There are three basic jobs we have for the dogs. First is sledding. We do a lot of work with dogs and sleds in the winter. Second, is as a basic security system, to alert us to dangers and intruders (be they two or four legged). And finally, the third basic task is assisting us in hunting.
Of the three tasks, I think that the hunting instinct is the most delicate and easily lost if a kennel does not breed carefully. Even if only the best are bred, and the pups have a good hunting drive, they can still be ruined by lack of hunting opportunity or poor training in the field. Frankly, we did not give Ladislaus the training and hunting opportunity we should have. But events arose that conspired to rob us of that early dog training time. In spite of that, his hunting instincts still flourished, though he still has some more training to do.
We had almost given up on him as a hunting dog when he was about 1 year old. He had a bad experience that soured him on hunting when he was young. But a few months later he began to show an interest in grouse and squirrels. He displayed an unusual intelligence and would come to get us when he found a grouse.
I must explain the hunting instinct of a Karelian dog and Laika in general in their hunting methods. As bird dogs they range around pretty far, sometimes out of sight of the hunter. Then when a bird is found, if the hunter has not caught up with the dog, they will retreat to the hunter to lead him back to the bird. Often they will give one or two barks to signal the tardy hunter that they have found a bird. If the hunter does not come to bag the bird, the dog will go get them. They do not point in the way that Western pointers do, but they will show the location by a fixed gaze at the bird in the trees. Both our KB dog, Ladislaus, and our Siberian Laika will do this sort of work.
Where the two breeds differ to some degree is in how they find game. Although both breeds have a keen sense of smell, the Laika tends to be a very visual/auditory hunter, and strides onward with head held up . The KB dog tends to be more scent oriented, and will intensely hound tracks and scent. It is more common for our Karelian dog to have his head down while traveling, scenting for game sign. They can be both hot nosed and cold nosed, picking up the faintest scent, but breaking away to the freshest scent they find.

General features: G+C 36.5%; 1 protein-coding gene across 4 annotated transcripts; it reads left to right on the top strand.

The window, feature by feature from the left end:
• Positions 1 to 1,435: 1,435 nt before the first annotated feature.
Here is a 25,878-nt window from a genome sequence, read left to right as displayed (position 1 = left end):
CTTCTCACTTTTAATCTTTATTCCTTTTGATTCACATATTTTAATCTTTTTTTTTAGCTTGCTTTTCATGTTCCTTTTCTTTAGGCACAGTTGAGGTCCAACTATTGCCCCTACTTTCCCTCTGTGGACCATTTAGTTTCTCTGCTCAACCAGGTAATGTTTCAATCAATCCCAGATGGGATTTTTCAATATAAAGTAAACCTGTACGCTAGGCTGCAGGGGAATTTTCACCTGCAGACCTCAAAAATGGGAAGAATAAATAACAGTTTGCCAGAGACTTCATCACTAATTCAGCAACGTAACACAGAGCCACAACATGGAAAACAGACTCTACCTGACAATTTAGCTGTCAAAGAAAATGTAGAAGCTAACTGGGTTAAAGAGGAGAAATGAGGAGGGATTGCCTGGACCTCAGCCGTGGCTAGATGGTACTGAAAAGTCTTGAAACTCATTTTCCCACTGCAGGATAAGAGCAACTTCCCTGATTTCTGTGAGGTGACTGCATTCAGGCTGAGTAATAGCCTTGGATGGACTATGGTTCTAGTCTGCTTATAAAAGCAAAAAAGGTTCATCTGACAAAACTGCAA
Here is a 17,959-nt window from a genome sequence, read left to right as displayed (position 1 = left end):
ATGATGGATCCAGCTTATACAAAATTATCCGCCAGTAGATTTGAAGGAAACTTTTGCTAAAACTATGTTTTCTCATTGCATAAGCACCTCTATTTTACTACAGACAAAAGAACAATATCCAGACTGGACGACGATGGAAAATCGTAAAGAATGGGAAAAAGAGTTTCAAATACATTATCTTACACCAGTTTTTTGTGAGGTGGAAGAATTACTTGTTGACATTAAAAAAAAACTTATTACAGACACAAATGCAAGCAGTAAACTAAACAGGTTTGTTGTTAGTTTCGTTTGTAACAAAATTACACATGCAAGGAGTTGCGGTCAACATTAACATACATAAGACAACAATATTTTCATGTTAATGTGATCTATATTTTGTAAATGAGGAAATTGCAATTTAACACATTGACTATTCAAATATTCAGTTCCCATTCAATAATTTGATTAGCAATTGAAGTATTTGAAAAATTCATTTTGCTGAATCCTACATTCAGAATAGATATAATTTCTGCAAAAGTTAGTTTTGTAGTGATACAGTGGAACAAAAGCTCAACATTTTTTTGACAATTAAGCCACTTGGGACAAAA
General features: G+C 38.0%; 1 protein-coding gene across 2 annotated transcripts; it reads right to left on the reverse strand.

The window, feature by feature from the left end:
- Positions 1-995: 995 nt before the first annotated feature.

This fall, on a whim, I took a stroll in the muskeg and bogs in search of a moose. I did not expect to find one, for the forest fires of the past had ravaged the moose habitat and destroyed their willow patches that they depended on. So my confidence was not high. I took Ladislaus to scent trail. This is called blood tracking work (BTW). If a moose is shot mortally, sometimes they retreat to deep, thick patches of brush, and it is uncommon for them to leave blood spore to track visually. Most moose shots are high in the chest, and blood tends to drain into the lower portion of the chest cavity rather than drip on the ground. That means that if the hunter does not have visual indicators of location such as tracks or broken branches, the only means of tracking a lost moose is by scent.
The moose hoof has a gland between the toes that leave a musk in every step. You can observe this gland by parting the toes, and you will see a green stain in the web of skin there. Northern hunting dogs are naturally inclined to pick up on this scent, and that is exactly what Ladislaus is good at. I have observed that he can even follow such track on wet ground at the edges of bogs and marshes. He rarely looks up while tracking, and when he does it is only when he bumps into the dead moose he has been trailing. Though he does not look like a hound, he can do the work. Even as a three month old pup he had a fetish for moose tracks, and joyfully followed them.
After a very short trek of less than an hour, Ladislaus and I picked up on the scent of some recent moose track. In Alaska the law does not allow the use of dogs to pursue, harass, or hold at bay moose and other big game. But they are allowed for retrieving mortally wounded game that are lost. Soon I saw a young bull about 200 yards away across a large marsh. The marsh weeds were too tall for my dog to be able to see over, so he was unaware of the moose on the other side of the marsh. I took the shot, it turned and then disappeared. I knew it was a mortal shot for it stumbled and lurched before it vanished. So we went to work slowly traveling through the jungle of willows, fallen burnt trees and alder patches.
Travel in the muskeg and bogs is difficult. Walking a mile on such ground is like walking ten on good ground. Marshes often have enough weed growth from the water that the mat of weeds can support human weight, but occasionally a boot punches through and a leg sinks into the water underneath. It is like walking upon a water bed... one that is hundreds of yards wide.